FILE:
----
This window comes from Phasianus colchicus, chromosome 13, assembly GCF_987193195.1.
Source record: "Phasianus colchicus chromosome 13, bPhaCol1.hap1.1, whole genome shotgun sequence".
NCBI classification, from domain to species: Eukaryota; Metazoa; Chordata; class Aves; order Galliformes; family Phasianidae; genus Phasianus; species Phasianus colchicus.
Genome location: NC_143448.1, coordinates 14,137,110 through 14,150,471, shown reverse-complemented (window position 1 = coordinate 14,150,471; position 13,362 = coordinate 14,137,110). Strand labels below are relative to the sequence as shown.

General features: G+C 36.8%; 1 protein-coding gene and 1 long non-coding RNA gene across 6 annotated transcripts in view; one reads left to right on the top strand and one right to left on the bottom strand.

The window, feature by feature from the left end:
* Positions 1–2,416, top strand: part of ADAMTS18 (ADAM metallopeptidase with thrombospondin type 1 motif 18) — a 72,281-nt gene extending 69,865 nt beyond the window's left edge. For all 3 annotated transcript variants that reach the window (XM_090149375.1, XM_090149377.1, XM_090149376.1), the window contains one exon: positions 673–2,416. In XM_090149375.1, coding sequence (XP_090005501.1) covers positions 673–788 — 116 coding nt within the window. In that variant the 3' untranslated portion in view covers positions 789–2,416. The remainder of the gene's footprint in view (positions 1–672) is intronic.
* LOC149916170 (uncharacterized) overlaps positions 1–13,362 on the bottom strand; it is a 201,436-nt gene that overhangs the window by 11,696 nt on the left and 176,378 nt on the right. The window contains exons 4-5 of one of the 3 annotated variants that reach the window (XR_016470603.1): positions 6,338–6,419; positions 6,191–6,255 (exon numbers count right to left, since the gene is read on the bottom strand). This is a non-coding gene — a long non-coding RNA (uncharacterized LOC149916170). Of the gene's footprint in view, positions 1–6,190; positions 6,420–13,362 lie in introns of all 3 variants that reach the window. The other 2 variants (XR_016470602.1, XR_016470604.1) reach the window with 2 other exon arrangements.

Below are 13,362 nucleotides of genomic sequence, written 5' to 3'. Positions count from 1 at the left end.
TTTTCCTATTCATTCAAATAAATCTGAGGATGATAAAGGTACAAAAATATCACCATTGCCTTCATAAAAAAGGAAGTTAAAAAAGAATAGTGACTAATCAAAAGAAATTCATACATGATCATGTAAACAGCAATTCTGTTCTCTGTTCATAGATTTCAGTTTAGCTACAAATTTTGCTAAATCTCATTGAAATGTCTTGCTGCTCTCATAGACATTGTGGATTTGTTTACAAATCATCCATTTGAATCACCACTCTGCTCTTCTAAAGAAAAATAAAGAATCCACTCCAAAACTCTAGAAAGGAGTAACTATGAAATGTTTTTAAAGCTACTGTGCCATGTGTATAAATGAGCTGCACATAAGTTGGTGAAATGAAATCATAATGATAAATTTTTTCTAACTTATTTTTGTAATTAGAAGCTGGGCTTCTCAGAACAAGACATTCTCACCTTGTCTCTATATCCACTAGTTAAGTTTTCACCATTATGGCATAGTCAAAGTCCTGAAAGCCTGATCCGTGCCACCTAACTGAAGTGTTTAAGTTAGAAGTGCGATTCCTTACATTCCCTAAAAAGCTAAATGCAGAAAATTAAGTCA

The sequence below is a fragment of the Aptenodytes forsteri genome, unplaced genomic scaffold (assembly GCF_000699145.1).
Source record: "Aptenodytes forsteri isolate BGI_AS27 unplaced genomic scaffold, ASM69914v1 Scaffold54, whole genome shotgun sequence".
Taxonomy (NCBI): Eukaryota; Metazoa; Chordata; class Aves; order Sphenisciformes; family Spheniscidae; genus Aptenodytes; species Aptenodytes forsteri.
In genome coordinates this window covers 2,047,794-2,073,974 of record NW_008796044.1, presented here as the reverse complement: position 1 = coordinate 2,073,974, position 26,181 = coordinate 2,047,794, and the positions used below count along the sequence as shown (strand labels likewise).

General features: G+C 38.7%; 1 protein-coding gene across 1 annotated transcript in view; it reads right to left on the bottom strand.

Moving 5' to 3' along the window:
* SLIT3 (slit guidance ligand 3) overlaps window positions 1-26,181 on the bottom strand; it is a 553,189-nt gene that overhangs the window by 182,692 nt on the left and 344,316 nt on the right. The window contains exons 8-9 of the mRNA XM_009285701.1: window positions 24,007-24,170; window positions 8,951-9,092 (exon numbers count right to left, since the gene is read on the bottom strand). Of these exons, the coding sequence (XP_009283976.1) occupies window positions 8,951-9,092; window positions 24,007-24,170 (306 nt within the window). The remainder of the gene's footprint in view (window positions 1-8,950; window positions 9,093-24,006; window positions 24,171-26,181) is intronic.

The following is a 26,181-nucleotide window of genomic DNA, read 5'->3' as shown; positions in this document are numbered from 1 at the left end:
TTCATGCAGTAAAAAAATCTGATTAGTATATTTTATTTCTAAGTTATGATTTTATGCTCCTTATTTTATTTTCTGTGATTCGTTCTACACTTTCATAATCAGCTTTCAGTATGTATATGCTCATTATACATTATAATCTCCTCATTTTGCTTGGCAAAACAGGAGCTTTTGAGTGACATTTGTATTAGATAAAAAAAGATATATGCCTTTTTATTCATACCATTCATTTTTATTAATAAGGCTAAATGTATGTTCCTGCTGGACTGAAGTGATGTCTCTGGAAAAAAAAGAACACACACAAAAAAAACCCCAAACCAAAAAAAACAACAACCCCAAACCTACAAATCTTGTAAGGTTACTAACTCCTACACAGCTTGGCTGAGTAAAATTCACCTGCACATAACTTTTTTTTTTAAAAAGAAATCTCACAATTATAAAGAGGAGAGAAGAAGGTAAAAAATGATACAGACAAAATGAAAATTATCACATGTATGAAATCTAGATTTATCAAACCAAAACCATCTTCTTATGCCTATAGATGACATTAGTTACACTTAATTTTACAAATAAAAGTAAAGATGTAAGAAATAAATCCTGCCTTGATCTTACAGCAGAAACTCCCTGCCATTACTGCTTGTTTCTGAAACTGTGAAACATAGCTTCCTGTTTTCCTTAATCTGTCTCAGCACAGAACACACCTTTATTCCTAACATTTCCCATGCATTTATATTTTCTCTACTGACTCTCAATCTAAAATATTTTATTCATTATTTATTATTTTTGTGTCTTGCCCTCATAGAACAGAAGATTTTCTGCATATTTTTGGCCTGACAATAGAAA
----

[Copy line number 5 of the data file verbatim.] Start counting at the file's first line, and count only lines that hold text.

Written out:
General features: G+C 36.8%; 1 protein-coding gene and 1 long non-coding RNA gene across 6 annotated transcripts in view; one reads left to right on the top strand and one right to left on the bottom strand.